Practice and Procedure


PUBLISHED February 19, 2003

Where the Court of Appeal had quashed an order recommending deportation, the Home Secretary was obliged, when exercising his separate jurisdiction under s.3(5)(a) Immigration Act 1971, to consider the prior reasoning of the Court of Appeal and explain, however shortly, what he made of it. If he disagreed with it, he had to explain, however shortly, why he disagreed with it.Appeal by the claimant ('M') against the decision of the Immigration Appeal Tribunal ('IAT') on 25 June 2002 by which it dismissed M's appeal against the determination of the adjudicator dismissing his appeal against the decision of the Home Secretary to deport him pursuant to s.3(5)(a) Immigration Act 1971, on the ground that his deportation was conducive to the public good. M was a Bangladeshi citizen who was granted leave to enter the UK on 11 August 1994 and indefinite leave to remain on 19 January 1998, on the basis of his marriage to a British citizen. On 28 June 2000, M was convicted of three charges of indecent assault of two girls, sentenced to a term of imprisonment, made subject to an order for extended supervision under s.44 Criminal Justice Act 1991 and recommended for deportation. On 6 February 2001, on appeal against sentence, the Court of Appeal (Criminal Division) set aside the recommendation for deportation, on the grounds that it was disproportionate to the object of preventing crime in the UK. The Home Secretary then decided to deport M under the separate provisions of s.3(5)(a) of the 1971 Act. M was granted leave to appeal on the ground that the appellate authorities, and before them the Home Secretary, had failed properly to take account of the decision and order of the Court of Appeal to quash the recommendation for deportation. He sought renewed permission to appeal on the further ground that the legal inhibitions that restricted the Home Secretary's power to deport (on conducive grounds) an alien who enjoyed rights under European Union law should apply with no less force in the case where the putative deportee had no EU rights at all.HELD: (1) There was no basis whatsoever for applying a presumption in favour of the criminal court's decision not to recommend deportation. However, when he came to his own jurisdiction under s.3(5)(a) of the 1971 Act in a case such as this, the Home Secretary had to consider the prior reasoning of the criminal court and explain, however shortly, what he made of it. If he disagreed with it, he had to explain, however shortly, why he disagreed with it. This was no more than an elementary application of the Home Secretary's duties of fairness and good administration imposed upon him by common law (Nazari (1980) 2 CAR (S) 84, R v Secretary of State for the Home Department, ex parte Ali Dinc (1999) INLR 256 and Samaroo v Secretary of State for the Home Department (2001) EWCA Civ 1139 considered). (2) The Home Secretary was, however, entitled to disagree with the court without recourse to new facts or different considerations. (3) Neither the Home Secretary nor the appellate authorities had followed the correct approach, as outlined above, in this case. There was no reasoning that engaged the Court of Appeal's view. The IAT decision could not stand. (4) The present case involved no exercise whatever of rights arising under EU law and there was no warrant on principle or authority for the court to act as if it did. The second ground of challenge therefore failed.Appeal allowed. Application for permission to appeal dismissed.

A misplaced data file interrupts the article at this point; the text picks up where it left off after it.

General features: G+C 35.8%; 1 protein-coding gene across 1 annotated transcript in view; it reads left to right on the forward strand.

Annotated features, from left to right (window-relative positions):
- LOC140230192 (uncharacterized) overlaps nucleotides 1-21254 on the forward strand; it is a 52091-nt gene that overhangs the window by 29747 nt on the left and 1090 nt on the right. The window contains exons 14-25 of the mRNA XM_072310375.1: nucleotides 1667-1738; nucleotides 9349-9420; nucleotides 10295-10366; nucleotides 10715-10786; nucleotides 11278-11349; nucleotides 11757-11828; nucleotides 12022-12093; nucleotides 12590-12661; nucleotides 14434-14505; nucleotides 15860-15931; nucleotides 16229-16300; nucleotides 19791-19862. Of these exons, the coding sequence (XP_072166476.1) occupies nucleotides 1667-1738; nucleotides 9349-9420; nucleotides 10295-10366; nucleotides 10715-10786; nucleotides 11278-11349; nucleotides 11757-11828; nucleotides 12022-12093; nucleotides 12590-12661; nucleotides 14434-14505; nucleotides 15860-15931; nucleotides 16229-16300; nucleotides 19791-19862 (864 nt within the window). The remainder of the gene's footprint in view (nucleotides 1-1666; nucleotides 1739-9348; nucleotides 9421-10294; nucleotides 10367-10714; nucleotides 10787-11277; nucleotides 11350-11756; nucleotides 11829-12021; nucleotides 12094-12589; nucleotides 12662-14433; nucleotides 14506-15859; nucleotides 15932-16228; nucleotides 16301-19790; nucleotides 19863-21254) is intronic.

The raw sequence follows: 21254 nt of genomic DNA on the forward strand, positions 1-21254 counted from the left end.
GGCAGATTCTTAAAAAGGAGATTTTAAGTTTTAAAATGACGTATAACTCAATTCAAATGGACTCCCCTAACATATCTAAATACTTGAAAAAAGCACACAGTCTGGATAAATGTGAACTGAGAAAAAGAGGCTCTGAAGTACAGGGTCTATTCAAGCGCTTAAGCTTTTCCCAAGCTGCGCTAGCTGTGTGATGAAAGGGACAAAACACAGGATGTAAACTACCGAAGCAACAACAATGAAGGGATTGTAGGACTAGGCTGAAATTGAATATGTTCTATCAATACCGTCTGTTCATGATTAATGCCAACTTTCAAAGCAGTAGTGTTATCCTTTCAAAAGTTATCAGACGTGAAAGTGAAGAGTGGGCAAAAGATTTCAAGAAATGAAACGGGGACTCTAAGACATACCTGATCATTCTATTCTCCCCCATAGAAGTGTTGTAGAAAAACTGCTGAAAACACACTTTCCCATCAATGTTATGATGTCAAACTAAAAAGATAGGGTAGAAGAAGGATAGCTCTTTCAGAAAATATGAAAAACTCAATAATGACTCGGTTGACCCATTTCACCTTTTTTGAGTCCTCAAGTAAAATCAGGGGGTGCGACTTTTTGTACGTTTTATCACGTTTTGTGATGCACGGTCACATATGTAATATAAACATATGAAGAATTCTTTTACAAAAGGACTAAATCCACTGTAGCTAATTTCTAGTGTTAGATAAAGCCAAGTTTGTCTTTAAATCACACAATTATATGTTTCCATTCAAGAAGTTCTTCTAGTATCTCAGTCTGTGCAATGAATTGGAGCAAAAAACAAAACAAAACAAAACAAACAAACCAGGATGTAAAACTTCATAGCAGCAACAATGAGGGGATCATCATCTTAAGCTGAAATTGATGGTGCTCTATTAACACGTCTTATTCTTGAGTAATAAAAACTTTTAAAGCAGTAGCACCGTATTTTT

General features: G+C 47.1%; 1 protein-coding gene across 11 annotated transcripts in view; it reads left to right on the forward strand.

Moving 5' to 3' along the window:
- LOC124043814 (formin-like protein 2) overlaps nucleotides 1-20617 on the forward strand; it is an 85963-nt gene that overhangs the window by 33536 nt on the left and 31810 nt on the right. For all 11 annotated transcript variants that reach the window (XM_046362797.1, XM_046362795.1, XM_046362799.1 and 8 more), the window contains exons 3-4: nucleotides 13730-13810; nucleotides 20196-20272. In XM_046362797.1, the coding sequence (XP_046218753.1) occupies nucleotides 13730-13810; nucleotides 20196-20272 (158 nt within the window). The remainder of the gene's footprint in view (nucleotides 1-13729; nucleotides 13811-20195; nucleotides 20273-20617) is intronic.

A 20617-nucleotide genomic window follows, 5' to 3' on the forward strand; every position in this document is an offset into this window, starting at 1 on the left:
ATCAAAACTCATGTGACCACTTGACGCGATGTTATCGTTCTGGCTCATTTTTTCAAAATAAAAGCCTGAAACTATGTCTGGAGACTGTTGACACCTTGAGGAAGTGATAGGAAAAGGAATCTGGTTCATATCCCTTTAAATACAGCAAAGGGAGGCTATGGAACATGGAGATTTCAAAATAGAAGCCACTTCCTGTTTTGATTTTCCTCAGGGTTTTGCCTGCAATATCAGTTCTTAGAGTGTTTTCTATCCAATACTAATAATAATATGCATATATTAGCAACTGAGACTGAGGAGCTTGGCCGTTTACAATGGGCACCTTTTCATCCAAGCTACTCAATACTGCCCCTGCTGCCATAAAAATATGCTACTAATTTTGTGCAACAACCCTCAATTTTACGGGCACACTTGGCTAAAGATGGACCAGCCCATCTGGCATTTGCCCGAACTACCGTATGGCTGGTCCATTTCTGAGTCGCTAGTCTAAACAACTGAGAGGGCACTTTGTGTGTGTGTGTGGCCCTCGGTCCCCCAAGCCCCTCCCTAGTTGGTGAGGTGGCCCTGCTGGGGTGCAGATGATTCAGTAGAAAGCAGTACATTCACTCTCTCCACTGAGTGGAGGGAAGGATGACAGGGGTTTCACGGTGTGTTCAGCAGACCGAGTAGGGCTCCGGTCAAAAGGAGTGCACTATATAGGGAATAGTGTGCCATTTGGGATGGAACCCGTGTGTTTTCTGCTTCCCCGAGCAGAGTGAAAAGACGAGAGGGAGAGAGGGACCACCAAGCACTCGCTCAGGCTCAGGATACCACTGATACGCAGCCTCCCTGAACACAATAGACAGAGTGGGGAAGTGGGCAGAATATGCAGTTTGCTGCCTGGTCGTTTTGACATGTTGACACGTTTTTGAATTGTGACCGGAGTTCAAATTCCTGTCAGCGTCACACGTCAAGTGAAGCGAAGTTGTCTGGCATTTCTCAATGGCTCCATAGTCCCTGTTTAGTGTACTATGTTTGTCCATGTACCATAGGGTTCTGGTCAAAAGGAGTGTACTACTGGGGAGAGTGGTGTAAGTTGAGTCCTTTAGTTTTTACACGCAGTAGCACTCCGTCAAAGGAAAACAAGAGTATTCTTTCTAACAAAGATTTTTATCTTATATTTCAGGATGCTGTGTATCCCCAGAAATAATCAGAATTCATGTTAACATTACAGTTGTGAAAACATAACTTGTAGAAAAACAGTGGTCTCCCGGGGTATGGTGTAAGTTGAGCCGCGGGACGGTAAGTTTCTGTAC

[2003] EWCA Civ 146